NJ’s Hurricane Sandy Survivors Have Received Nearly $800 Million In Assistance

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TRENTON — While New Jersey survivors of Hurricane Sandy have until March 1 to register with the Federal Emergency Management Agency for disaster assistance, more than $780 million in disaster assistance has been approved to speed recovery.

FEMA has approved more than $300 million in housing assistance for more than 52,000 people. Housing assistance includes temporary rental assistance and grants to repair and replace storm-damaged primary residences. More than $42 million has been approved to help survivors replace hurricane-damaged personal property and to help meet medical, dental, funeral, transportation and other serious disaster-related needs not covered by insurance or other federal, state and charitable aid programs.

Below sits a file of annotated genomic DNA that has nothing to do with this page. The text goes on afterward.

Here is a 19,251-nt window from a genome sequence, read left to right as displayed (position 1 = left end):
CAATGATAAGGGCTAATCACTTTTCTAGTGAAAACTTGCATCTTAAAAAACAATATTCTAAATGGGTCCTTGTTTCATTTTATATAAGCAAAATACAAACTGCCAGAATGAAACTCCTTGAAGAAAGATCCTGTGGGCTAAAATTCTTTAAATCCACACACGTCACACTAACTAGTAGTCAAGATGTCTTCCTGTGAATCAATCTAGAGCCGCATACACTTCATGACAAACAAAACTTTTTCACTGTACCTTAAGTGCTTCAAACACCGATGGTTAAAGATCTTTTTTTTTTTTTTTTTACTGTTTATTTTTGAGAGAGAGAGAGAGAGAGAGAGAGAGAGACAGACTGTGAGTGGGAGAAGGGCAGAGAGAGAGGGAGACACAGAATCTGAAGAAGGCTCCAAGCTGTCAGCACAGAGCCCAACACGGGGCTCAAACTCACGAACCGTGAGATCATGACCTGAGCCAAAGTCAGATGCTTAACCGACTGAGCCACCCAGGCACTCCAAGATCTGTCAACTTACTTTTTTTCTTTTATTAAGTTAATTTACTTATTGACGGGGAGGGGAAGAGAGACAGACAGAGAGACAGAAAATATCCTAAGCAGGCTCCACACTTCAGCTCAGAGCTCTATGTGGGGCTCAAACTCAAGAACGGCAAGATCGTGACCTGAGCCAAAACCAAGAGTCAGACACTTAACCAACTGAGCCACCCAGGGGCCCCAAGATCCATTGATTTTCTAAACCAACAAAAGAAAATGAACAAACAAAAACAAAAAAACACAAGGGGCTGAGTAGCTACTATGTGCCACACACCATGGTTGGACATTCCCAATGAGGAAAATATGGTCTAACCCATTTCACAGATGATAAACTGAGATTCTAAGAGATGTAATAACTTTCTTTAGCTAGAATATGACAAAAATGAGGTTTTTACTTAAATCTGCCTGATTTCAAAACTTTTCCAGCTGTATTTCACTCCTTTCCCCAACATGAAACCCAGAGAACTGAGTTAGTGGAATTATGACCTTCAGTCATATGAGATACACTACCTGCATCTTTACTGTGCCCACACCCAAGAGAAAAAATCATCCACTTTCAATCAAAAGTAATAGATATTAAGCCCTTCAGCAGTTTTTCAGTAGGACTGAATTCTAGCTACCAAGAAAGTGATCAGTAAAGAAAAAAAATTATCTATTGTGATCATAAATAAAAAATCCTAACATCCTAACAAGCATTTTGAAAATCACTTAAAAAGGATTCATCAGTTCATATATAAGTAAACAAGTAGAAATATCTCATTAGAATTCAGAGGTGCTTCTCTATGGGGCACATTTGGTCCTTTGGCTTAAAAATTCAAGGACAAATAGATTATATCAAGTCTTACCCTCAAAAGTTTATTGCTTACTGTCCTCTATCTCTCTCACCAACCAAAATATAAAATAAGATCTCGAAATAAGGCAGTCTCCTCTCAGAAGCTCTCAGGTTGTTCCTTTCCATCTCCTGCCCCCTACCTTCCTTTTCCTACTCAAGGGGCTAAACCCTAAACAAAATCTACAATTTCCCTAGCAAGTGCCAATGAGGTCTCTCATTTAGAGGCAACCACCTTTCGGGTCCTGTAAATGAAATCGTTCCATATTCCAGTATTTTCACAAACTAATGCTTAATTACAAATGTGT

In rare cases, FEMA is providing temporary housing to Sandy survivors. Empty apartments at Fort Monmouth are being renovated to house some survivors. More than 40 apartments are occupied and when work is complete, there will be 115 units ranging from one bedroom to four bedrooms. FEMA is also installing a limited number of manufactured homes at commercial mobile home parks.

Homeowners and renters are also being helped with low-interest disaster loans. The U.S. Small Business Administration has approved $277 million in loans to individuals. Another $31.7 million has been approved for New Jersey businesses.

More than $129 million has been channeled to state and local governments to help remove hurricane debris and restore disaster-damaged roads, bridges and other infrastructure. Among the largest grants was $11.2 million to the Passaic Valley Sewerage Commission for emergency repairs to a wastewater treatment plant that serves 48 communities and treats 330 million gallons of sewage daily.

FEMA and federal partners such as the U.S. Army Corps of Engineers have helped local communities replace critical public facilities damaged by the hurricane. The Sea Bright Fire Department, for example, was knocked out of commission by storm damage. The Corps set up a temporary fire station with a four-bay fire truck tent and a 56-foot trailer in a beach access parking lot.


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